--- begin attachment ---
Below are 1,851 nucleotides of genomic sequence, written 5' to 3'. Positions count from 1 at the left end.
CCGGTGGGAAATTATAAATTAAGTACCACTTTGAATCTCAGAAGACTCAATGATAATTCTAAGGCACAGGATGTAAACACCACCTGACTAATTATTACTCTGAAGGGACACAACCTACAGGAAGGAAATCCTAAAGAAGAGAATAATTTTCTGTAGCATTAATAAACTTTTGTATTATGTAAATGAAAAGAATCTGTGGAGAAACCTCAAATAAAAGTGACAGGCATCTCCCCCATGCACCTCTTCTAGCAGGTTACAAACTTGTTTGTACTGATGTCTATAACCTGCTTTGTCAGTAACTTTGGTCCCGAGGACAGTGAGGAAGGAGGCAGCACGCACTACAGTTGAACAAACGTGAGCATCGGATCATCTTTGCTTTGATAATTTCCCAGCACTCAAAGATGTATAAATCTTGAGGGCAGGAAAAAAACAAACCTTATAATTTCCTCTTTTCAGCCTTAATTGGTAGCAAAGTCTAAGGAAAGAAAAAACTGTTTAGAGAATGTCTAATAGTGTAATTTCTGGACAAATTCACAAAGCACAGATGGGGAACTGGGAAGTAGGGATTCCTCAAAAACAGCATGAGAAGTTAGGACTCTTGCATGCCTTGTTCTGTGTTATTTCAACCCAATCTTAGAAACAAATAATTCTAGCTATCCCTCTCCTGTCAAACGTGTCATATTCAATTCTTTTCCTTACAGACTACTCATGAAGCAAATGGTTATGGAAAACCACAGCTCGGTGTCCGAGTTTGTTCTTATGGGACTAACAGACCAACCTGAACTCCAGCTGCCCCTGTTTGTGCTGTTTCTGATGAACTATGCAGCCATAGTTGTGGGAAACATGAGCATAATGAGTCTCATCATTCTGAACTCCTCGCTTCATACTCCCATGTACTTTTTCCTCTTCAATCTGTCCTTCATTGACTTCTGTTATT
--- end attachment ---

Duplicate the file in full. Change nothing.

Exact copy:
Below are 1,851 nucleotides of genomic sequence, written 5' to 3'. Positions count from 1 at the left end.
CCGGTGGGAAATTATAAATTAAGTACCACTTTGAATCTCAGAAGACTCAATGATAATTCTAAGGCACAGGATGTAAACACCACCTGACTAATTATTACTCTGAAGGGACACAACCTACAGGAAGGAAATCCTAAAGAAGAGAATAATTTTCTGTAGCATTAATAAACTTTTGTATTATGTAAATGAAAAGAATCTGTGGAGAAACCTCAAATAAAAGTGACAGGCATCTCCCCCATGCACCTCTTCTAGCAGGTTACAAACTTGTTTGTACTGATGTCTATAACCTGCTTTGTCAGTAACTTTGGTCCCGAGGACAGTGAGGAAGGAGGCAGCACGCACTACAGTTGAACAAACGTGAGCATCGGATCATCTTTGCTTTGATAATTTCCCAGCACTCAAAGATGTATAAATCTTGAGGGCAGGAAAAAAACAAACCTTATAATTTCCTCTTTTCAGCCTTAATTGGTAGCAAAGTCTAAGGAAAGAAAAAACTGTTTAGAGAATGTCTAATAGTGTAATTTCTGGACAAATTCACAAAGCACAGATGGGGAACTGGGAAGTAGGGATTCCTCAAAAACAGCATGAGAAGTTAGGACTCTTGCATGCCTTGTTCTGTGTTATTTCAACCCAATCTTAGAAACAAATAATTCTAGCTATCCCTCTCCTGTCAAACGTGTCATATTCAATTCTTTTCCTTACAGACTACTCATGAAGCAAATGGTTATGGAAAACCACAGCTCGGTGTCCGAGTTTGTTCTTATGGGACTAACAGACCAACCTGAACTCCAGCTGCCCCTGTTTGTGCTGTTTCTGATGAACTATGCAGCCATAGTTGTGGGAAACATGAGCATAATGAGTCTCATCATTCTGAACTCCTCGCTTCATACTCCCATGTACTTTTTCCTCTTCAATCTGTCCTTCATTGACTTCTGTTATT